Osmo Coding Jam blends coding education with music. Like Osmo kits before it, kids download a companion app for iPad and interact with menus using physical cardboard pieces. Once they boot up the app and choose a randomly generated “stage name,” they’re ready to start composing short songs with Osmo’s cardboard block system.
Coding Jam is about more than music. The new Osmo kit, which was based in part on MIT research into the efficacy of tangible, physical teaching tools, puts ideas like “looping” and “sequencing” into musical terms that kids can understand. Better yet? The Osmo team’s already working with educators in 20,000 schools, and plans to publish formal lesson plans in the coming weeks.
Julian Chokkattu/Digital Trends
Cozmo, the miniature toy robot that looks kind of like a makeshift forklift, was one of 2016’s coolest toys. The AI-powered companion learns names and faces, plays games, and even develops a personality as it gets to know you better. But it’s also a platform for education.
Code Lab, a visual programming feature built into Cozmo’s companion app for smartphones and tablets, lets kids reorder sequences of digital blocks to create basic programs and learn robotics basics along the way. It’s designed on Scratch, the sprite-based language developed by MIT’s Technology Media Lab, and tasks kids with using four different kinds of blocks — movements, actions, events, and animations — to program the robot. A series of tutorial-like challenges, meanwhile, teach Code Lab’s fundamentals.
It’s largely a drag-and-drop affair — publishing a program is as easy as pairing at least two blocks and tapping the green “play” icon. But special categories of blocks allow for slightly more complicated routines, and an advanced mode launching later this year will add support for math functions and other features.
Cute, colorful robots are one way to pique kids’ interest in technology, and the creators of Ozobot pretty much have that concept nailed. The startup’s robots, which are now in 2,000 schools, look a little like miniaturized Roombas with transparent domes and color-changing LEDs. They’re programmed using Ozoblockly, a language based on Google’s kid-friendly Blockly, and it’s designed to adapt to various skill levels.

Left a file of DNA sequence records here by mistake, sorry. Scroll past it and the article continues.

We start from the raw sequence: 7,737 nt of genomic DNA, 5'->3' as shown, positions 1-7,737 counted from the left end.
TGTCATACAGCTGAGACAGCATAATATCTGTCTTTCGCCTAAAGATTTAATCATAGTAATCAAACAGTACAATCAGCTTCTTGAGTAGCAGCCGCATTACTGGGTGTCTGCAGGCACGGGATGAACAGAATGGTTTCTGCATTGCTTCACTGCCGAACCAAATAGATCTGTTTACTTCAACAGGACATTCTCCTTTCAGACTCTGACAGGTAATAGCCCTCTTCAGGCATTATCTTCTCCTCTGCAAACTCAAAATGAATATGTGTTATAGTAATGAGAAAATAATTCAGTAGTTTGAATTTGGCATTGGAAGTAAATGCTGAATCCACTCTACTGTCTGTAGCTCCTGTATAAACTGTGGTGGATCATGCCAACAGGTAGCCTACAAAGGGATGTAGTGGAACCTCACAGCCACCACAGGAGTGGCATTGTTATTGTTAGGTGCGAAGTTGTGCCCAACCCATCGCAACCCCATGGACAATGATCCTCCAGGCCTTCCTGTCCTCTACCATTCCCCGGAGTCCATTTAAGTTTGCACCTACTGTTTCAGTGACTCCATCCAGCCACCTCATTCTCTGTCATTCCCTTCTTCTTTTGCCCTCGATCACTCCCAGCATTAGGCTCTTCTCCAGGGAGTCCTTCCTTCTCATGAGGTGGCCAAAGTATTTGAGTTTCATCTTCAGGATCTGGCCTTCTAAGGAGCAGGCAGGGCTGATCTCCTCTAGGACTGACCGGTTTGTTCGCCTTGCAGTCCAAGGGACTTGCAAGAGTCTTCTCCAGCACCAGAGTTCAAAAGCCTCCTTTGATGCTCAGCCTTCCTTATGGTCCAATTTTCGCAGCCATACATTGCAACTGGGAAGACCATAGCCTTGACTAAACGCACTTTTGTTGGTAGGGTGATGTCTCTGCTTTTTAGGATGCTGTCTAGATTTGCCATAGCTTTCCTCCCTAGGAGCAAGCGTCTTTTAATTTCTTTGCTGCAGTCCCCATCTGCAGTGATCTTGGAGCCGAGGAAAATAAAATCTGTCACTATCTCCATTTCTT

Evo, the newest generation of Ozobot, ships with a cardboard playing field and pre-programmed games and activities. It’s social, too — if kids plop down one or more additional Evo robots, they’ll automatically connect to one another and let owners exchange messages, share programs, or synchronize their units’ movements. And it’s customizable — kids can swap out the Ozobot’s transparent top for skins like Captain America or Iron Man, which come with custom sound effects and behaviors.
Koov, a robotics kit by Sony’s Global Education division, is designed to teach kids robotics fundamentals through a combination of challenges and activities. It ships in two starter kits consisting of seven interlocking blocks (including actuators, motors, proximity sensors, accelerometers , and a Koov Core), and comes with a companion app that serves as a hub for Koov activities.
Kids code Koov using a Blockly-like visual programming language via the Koov app, which boasts more than 30 hours of onboarding material. There are 35 different lesson plans for them to follow, each focused on a single robot design and sequence of digital programming blocks, and sharing features that lets kids share, like, comment on, and publish their favorite creations. Koov’s social networking features let users choose from a gallery of avatar pictures, snap pictures of their inventions using the Koov’s photo tool, and comment on, “like,” favorite, and download the programs they want.